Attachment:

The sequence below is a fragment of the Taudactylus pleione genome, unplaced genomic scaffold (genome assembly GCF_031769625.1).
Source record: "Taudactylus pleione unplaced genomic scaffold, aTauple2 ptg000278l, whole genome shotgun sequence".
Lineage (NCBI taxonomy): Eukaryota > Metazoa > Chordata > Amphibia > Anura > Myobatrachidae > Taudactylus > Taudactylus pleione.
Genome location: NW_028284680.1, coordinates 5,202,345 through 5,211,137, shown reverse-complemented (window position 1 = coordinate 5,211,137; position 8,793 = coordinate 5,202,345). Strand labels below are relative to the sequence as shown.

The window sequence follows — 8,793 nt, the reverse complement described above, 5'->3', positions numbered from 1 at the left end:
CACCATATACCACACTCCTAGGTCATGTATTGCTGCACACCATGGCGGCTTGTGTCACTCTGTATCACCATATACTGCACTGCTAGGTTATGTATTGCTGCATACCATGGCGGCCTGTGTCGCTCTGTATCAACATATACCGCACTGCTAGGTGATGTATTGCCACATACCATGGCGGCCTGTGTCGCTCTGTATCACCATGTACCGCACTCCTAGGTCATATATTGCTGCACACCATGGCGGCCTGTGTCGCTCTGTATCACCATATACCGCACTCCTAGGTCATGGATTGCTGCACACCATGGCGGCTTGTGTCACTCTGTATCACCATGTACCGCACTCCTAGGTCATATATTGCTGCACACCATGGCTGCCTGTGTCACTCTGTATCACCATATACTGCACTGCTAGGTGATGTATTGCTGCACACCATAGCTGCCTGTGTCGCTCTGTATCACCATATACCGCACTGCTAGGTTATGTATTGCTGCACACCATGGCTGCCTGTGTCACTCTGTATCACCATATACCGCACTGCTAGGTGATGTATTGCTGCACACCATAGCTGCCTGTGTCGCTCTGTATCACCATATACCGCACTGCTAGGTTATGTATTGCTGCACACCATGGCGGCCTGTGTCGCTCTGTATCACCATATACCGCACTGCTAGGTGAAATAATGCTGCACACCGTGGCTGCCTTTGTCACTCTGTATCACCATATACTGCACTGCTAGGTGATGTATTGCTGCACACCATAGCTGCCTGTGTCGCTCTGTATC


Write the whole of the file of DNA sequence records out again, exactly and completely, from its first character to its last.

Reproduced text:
The sequence below is a fragment of the Taudactylus pleione genome, unplaced genomic scaffold (genome assembly GCF_031769625.1).
Source record: "Taudactylus pleione unplaced genomic scaffold, aTauple2 ptg000278l, whole genome shotgun sequence".
Lineage (NCBI taxonomy): Eukaryota > Metazoa > Chordata > Amphibia > Anura > Myobatrachidae > Taudactylus > Taudactylus pleione.
Genome location: NW_028284680.1, coordinates 5,202,345 through 5,211,137, shown reverse-complemented (window position 1 = coordinate 5,211,137; position 8,793 = coordinate 5,202,345). Strand labels below are relative to the sequence as shown.

The window sequence follows — 8,793 nt, the reverse complement described above, 5'->3', positions numbered from 1 at the left end:
CACCATATACCACACTCCTAGGTCATGTATTGCTGCACACCATGGCGGCTTGTGTCACTCTGTATCACCATATACTGCACTGCTAGGTTATGTATTGCTGCATACCATGGCGGCCTGTGTCGCTCTGTATCAACATATACCGCACTGCTAGGTGATGTATTGCCACATACCATGGCGGCCTGTGTCGCTCTGTATCACCATGTACCGCACTCCTAGGTCATATATTGCTGCACACCATGGCGGCCTGTGTCGCTCTGTATCACCATATACCGCACTCCTAGGTCATGGATTGCTGCACACCATGGCGGCTTGTGTCACTCTGTATCACCATGTACCGCACTCCTAGGTCATATATTGCTGCACACCATGGCTGCCTGTGTCACTCTGTATCACCATATACTGCACTGCTAGGTGATGTATTGCTGCACACCATAGCTGCCTGTGTCGCTCTGTATCACCATATACCGCACTGCTAGGTTATGTATTGCTGCACACCATGGCTGCCTGTGTCACTCTGTATCACCATATACCGCACTGCTAGGTGATGTATTGCTGCACACCATAGCTGCCTGTGTCGCTCTGTATCACCATATACCGCACTGCTAGGTTATGTATTGCTGCACACCATGGCGGCCTGTGTCGCTCTGTATCACCATATACCGCACTGCTAGGTGAAATAATGCTGCACACCGTGGCTGCCTTTGTCACTCTGTATCACCATATACTGCACTGCTAGGTGATGTATTGCTGCACACCATAGCTGCCTGTGTCGCTCTGTATC